‘The Sultan and the Saint’ tells of breaking down the unknown

AE-BS-S&S- Day 16-2016-96 resizeWhat impact can one encounter make?

While details are scarce about the meeting between St. Francis of Assisi and Sultan Malik al-Kamil of Egypt in the 13th century amid the Fifth Crusade, it has become an important symbol of interfaith dialogue and the pursuit of peace, even in the midst of great conflict.

The historic meeting of the two faith leaders will receive a fresh look Dec. 26 on PBS, at 8 p.m. Eastern, in the new docudrama “The Sultan and the Saint,” which blends scholarly, documentary-style interviews with dramatic reenactments of the story and with Academy Award-winning actor Jeremy Irons as narrator.

“It just seemed like this is a story for our time,” writer and director Alex Kronemer told NCR. “This idea that a simple Christian friar met with a mighty Muslim leader and together they had a relatively brief encounter that had enormous consequences.”

The story of “The Sultan and the Saint” itself began 30 years ago, when Kronemer, during a trip to Assisi, Italy, encountered a Giotto fresco depicting the meeting between Francis and al-Kamil.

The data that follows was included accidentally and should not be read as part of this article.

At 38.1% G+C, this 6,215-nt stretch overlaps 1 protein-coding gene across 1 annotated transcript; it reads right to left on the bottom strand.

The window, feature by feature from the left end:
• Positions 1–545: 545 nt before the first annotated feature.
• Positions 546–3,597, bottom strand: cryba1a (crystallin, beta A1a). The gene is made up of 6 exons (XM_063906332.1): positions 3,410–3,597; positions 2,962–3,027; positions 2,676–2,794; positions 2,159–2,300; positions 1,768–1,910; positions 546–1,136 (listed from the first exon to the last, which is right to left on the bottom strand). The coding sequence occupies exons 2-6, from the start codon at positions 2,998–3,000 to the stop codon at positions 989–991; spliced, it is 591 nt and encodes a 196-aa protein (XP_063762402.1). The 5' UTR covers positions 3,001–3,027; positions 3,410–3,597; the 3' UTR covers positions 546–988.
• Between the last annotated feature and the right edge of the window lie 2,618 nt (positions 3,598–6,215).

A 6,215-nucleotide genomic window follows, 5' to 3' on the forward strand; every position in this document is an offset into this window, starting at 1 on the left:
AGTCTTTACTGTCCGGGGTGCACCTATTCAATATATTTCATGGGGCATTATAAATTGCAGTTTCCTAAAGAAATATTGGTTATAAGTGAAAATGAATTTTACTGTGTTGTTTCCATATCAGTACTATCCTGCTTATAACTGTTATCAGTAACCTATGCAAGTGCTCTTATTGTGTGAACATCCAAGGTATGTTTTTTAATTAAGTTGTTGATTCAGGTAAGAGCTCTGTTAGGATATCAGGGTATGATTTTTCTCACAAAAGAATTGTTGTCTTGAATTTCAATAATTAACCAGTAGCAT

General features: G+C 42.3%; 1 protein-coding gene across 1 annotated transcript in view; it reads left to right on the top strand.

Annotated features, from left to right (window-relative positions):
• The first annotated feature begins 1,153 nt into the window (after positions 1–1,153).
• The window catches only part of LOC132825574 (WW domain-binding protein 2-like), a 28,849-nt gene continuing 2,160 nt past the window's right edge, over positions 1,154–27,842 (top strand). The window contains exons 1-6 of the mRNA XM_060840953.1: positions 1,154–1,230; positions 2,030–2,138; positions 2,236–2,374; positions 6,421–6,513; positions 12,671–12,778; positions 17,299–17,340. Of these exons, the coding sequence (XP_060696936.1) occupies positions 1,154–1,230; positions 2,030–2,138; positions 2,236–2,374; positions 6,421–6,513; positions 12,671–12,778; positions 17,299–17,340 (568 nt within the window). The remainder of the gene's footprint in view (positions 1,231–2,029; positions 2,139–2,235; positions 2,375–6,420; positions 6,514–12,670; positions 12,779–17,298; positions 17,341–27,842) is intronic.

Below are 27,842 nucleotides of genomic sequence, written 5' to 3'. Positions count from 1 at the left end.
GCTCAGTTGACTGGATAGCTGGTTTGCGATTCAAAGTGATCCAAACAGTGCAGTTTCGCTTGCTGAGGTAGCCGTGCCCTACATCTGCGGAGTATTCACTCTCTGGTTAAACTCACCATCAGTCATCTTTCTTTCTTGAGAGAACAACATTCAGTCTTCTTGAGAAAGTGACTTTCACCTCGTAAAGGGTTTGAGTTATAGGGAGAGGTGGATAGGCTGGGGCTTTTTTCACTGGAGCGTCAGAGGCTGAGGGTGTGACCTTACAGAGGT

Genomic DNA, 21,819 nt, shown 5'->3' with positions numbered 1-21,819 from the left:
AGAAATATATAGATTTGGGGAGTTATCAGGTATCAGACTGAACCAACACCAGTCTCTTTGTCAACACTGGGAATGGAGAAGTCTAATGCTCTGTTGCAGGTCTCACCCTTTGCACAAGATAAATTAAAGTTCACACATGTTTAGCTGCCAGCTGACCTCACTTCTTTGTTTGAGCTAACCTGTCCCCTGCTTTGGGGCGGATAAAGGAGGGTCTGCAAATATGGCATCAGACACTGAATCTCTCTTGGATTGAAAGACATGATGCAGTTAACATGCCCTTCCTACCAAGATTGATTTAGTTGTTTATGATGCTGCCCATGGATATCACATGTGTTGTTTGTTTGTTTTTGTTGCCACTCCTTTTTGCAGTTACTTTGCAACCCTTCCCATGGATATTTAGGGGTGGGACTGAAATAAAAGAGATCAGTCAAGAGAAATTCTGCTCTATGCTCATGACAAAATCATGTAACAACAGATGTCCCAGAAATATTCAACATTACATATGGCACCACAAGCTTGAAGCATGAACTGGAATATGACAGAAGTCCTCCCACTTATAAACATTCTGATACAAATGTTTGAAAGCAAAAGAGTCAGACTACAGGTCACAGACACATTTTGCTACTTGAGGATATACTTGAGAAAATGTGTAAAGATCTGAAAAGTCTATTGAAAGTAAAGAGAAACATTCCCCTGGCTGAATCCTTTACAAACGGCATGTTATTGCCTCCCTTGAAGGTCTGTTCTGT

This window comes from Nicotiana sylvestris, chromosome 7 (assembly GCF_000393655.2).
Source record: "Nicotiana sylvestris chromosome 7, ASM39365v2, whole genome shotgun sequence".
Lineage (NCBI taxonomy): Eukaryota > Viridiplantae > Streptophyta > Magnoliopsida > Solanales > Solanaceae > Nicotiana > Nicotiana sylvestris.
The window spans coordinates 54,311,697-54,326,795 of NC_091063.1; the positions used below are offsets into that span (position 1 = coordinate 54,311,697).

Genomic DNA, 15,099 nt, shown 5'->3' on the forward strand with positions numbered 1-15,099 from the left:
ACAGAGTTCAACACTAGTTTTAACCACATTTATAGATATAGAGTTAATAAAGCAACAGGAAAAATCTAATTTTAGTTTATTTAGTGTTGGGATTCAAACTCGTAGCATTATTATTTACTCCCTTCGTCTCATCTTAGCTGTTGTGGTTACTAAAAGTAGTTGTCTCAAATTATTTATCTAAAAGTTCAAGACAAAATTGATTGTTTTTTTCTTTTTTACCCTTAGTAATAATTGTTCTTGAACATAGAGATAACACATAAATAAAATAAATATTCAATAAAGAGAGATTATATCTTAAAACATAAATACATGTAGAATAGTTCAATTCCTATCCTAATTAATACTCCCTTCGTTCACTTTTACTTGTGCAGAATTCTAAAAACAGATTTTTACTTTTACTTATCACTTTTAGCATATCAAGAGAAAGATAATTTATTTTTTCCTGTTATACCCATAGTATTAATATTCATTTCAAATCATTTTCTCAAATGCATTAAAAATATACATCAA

“It seemed incredible that such a thing had happened, and I kind of wanted to know more about it then,” said the Muslim filmmaker, who developed the docudrama with Unity Productions Foundation.

“The Sultan and the Saint” offers a deeper exploration into a story that many Christians and Muslims may know of in passing, but are hazier about the details.

The meeting between Francis and al-Kamil took place in 1219, amid the Fifth Crusade, in Damietta, an important Egyptian port city on the Nile River where Christian soldiers were attempting a siege. At that point, the Crusades, the violent effort by Christians to recapture control of Jerusalem, had stretched more than 100 years.

There are few historical accounts of the encounter. In the film, Francis is depicted as seeking to end the Crusades through preaching the Gospel. While the meeting did not bring about peace, Franciscan historian Fr. Michael Cusato said in the film, the encounter represented a “faith exchange,” as both men testified to God’s role in their own lives and were able to “listen to the other’s perspective, allowing God to be God in the lives of both of them.”


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